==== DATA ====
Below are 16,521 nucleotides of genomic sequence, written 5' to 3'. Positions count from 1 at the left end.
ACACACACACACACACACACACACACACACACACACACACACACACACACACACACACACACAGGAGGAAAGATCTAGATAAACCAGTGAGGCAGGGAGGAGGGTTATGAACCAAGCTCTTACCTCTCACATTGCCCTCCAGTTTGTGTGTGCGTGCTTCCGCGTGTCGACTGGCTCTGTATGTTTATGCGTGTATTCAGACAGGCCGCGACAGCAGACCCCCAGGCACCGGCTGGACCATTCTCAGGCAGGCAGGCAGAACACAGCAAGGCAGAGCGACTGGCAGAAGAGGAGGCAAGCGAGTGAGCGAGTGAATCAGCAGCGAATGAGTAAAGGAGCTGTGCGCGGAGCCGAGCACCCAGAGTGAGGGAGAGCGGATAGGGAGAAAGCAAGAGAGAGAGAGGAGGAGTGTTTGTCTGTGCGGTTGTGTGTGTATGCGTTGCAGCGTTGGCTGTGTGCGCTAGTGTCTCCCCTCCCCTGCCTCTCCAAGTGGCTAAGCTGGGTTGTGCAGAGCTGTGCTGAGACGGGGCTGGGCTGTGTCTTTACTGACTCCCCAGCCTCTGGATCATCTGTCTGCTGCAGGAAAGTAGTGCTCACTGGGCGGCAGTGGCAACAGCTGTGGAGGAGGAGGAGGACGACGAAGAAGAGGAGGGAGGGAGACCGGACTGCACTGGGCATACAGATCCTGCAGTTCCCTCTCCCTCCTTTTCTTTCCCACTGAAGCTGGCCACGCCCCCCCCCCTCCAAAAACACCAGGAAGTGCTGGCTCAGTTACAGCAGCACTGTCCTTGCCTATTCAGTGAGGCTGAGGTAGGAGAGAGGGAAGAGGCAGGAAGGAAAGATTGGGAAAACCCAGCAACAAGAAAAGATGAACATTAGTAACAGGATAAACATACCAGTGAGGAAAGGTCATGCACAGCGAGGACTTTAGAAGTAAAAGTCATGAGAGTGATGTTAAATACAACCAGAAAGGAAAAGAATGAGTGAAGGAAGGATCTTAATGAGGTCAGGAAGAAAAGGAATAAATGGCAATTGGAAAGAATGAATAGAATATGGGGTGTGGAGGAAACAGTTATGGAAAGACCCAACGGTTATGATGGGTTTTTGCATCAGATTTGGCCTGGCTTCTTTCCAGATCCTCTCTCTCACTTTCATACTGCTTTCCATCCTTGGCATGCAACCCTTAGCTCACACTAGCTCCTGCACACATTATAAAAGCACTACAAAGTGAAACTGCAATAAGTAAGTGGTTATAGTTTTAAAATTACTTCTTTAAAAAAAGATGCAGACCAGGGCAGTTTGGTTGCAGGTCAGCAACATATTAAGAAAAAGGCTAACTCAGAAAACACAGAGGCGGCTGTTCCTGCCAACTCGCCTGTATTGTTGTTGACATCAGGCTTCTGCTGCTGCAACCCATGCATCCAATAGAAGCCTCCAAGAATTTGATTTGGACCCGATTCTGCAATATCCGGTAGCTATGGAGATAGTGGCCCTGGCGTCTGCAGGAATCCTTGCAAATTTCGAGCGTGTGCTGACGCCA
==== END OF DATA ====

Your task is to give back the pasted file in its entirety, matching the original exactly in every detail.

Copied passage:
Below are 16,521 nucleotides of genomic sequence, written 5' to 3'. Positions count from 1 at the left end.
ACACACACACACACACACACACACACACACACACACACACACACACACACACACACACACACAGGAGGAAAGATCTAGATAAACCAGTGAGGCAGGGAGGAGGGTTATGAACCAAGCTCTTACCTCTCACATTGCCCTCCAGTTTGTGTGTGCGTGCTTCCGCGTGTCGACTGGCTCTGTATGTTTATGCGTGTATTCAGACAGGCCGCGACAGCAGACCCCCAGGCACCGGCTGGACCATTCTCAGGCAGGCAGGCAGAACACAGCAAGGCAGAGCGACTGGCAGAAGAGGAGGCAAGCGAGTGAGCGAGTGAATCAGCAGCGAATGAGTAAAGGAGCTGTGCGCGGAGCCGAGCACCCAGAGTGAGGGAGAGCGGATAGGGAGAAAGCAAGAGAGAGAGAGGAGGAGTGTTTGTCTGTGCGGTTGTGTGTGTATGCGTTGCAGCGTTGGCTGTGTGCGCTAGTGTCTCCCCTCCCCTGCCTCTCCAAGTGGCTAAGCTGGGTTGTGCAGAGCTGTGCTGAGACGGGGCTGGGCTGTGTCTTTACTGACTCCCCAGCCTCTGGATCATCTGTCTGCTGCAGGAAAGTAGTGCTCACTGGGCGGCAGTGGCAACAGCTGTGGAGGAGGAGGAGGACGACGAAGAAGAGGAGGGAGGGAGACCGGACTGCACTGGGCATACAGATCCTGCAGTTCCCTCTCCCTCCTTTTCTTTCCCACTGAAGCTGGCCACGCCCCCCCCCCTCCAAAAACACCAGGAAGTGCTGGCTCAGTTACAGCAGCACTGTCCTTGCCTATTCAGTGAGGCTGAGGTAGGAGAGAGGGAAGAGGCAGGAAGGAAAGATTGGGAAAACCCAGCAACAAGAAAAGATGAACATTAGTAACAGGATAAACATACCAGTGAGGAAAGGTCATGCACAGCGAGGACTTTAGAAGTAAAAGTCATGAGAGTGATGTTAAATACAACCAGAAAGGAAAAGAATGAGTGAAGGAAGGATCTTAATGAGGTCAGGAAGAAAAGGAATAAATGGCAATTGGAAAGAATGAATAGAATATGGGGTGTGGAGGAAACAGTTATGGAAAGACCCAACGGTTATGATGGGTTTTTGCATCAGATTTGGCCTGGCTTCTTTCCAGATCCTCTCTCTCACTTTCATACTGCTTTCCATCCTTGGCATGCAACCCTTAGCTCACACTAGCTCCTGCACACATTATAAAAGCACTACAAAGTGAAACTGCAATAAGTAAGTGGTTATAGTTTTAAAATTACTTCTTTAAAAAAAGATGCAGACCAGGGCAGTTTGGTTGCAGGTCAGCAACATATTAAGAAAAAGGCTAACTCAGAAAACACAGAGGCGGCTGTTCCTGCCAACTCGCCTGTATTGTTGTTGACATCAGGCTTCTGCTGCTGCAACCCATGCATCCAATAGAAGCCTCCAAGAATTTGATTTGGACCCGATTCTGCAATATCCGGTAGCTATGGAGATAGTGGCCCTGGCGTCTGCAGGAATCCTTGCAAATTTCGAGCGTGTGCTGACGCCA